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New law bans advanced fees
for immigration reform work

By Laura Ernde
Staff Writer

Attorneys and immigration consultants are prohibited from collecting money for services related to federal immigration reform until Congress acts under a State Bar-sponsored law that went into effect last month.

The consumer-protection legislation, authored by Assemblywoman Lorena Gonzalez, D-San Diego, was introduced in response to reports from law enforcement that the federal debate over immigration reform was prompting scams aimed at undocumented immigrants.

Taking action to protect those at risk of being preyed upon was a top priority this year for outgoing State Bar President Patrick M. Kelly and incoming President Luis J. Rodriguez. The bar worked with the American Immigration Lawyers Association and other stakeholders on the final draft of AB 1159.

"We in California are fortunate to have bipartisan leadership that has come together to protect a vulnerable community," Rodriguez said.

The legislation went into effect upon Gov. Jerry Brown’s signature Oct. 5. In addition to prohibiting advanced fees for services related to the federal reform effort, the law also:

  • Requires attorneys and immigration consultants to account for any money already accepted for immigration reform services and either refund the money or deposit it in a client trust account.
  • Requires attorneys to inform clients receiving immigration reform act services where they can report complaints. A notice for attorneys to use has been posted on the State Bar’s website and is also translated into other languages, including Spanish and Chinese.
  • Increases the amount of bond that immigration consultants must carry from $50,000 to $100,000 as of July 1, 2014.
  • Prohibits the use of the term “notario,” which has been misconstrued as someone who is qualified to give legal advice.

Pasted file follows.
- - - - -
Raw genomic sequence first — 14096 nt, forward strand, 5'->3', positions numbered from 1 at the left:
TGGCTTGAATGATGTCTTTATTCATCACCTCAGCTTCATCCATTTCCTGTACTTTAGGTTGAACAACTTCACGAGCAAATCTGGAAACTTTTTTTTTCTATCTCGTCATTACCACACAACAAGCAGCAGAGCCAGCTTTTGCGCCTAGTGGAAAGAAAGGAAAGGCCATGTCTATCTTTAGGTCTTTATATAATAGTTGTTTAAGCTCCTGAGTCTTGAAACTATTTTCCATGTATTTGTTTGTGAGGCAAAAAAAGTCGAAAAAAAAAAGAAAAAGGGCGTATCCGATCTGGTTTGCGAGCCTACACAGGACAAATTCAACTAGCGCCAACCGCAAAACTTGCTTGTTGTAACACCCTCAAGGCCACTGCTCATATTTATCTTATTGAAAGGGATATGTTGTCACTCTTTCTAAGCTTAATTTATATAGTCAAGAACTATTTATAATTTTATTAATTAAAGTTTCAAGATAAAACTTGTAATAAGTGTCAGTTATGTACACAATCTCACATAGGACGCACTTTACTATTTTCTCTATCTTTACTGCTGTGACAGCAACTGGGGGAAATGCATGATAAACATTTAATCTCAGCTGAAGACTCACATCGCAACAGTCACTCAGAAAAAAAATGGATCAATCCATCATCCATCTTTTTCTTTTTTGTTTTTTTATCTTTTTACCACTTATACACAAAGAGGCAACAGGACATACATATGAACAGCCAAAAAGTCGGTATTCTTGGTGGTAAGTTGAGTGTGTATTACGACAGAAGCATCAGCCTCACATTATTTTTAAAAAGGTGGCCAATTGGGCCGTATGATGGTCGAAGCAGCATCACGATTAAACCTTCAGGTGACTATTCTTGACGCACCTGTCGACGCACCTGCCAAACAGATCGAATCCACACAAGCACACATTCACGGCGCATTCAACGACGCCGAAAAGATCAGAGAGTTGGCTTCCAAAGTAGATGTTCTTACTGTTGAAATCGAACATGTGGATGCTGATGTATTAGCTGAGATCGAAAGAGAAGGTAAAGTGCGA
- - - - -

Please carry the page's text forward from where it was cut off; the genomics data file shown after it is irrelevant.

• Provides that a person who violates the ban on the use of the term “notario” is subject to a civil penalty of up to $1,000 a day for each violation.

A second State Bar-backed consumer protection measure was approved by the Legislature but vetoed by Brown. AB 888, authored by Assemblyman Roger Dickinson, D-Sacramento, would have allowed the bar to collect fines and penalties against those engaged in the unauthorized practice of law.

Brown’s veto message said existing enforcement mechanisms against the unauthorized practice of law are adequate. The Attorney General and local prosecutors have the power to bring civil and criminal actions with fines. The State Bar can seek civil injunctions.

The bar had argued that without the threat of sanctions, the targets of the bar’s civil injunctions are able to evade the bar by changing the name and location of their fraudulent operations.

State Bar CEO Joseph Dunn said the bar will work to address the governor’s concerns and reintroduce the legislation next year. Also, the Board of Trustees at its Oct. 13 meeting authorized the creation of a board committee to develop policy for the bar’s efforts to stop the unauthorized practice of law.

In addition, the State Bar’s annual fee bill was approved and signed by the governor. Active lawyers will be charged $420 and inactive members will be charged $145, with the ability to deduct up to $40 that goes toward funding various voluntary activities. The bills will be mailed in December and are due Feb. 3.

Attorneys are urged to make sure the bar has their correct address by looking up their online profile. Changes may be made online by going to My State Bar Profile.

At the request of the State Bar, the legislation also allows the bar to intercept state tax refunds to collect unpaid fines and penalties.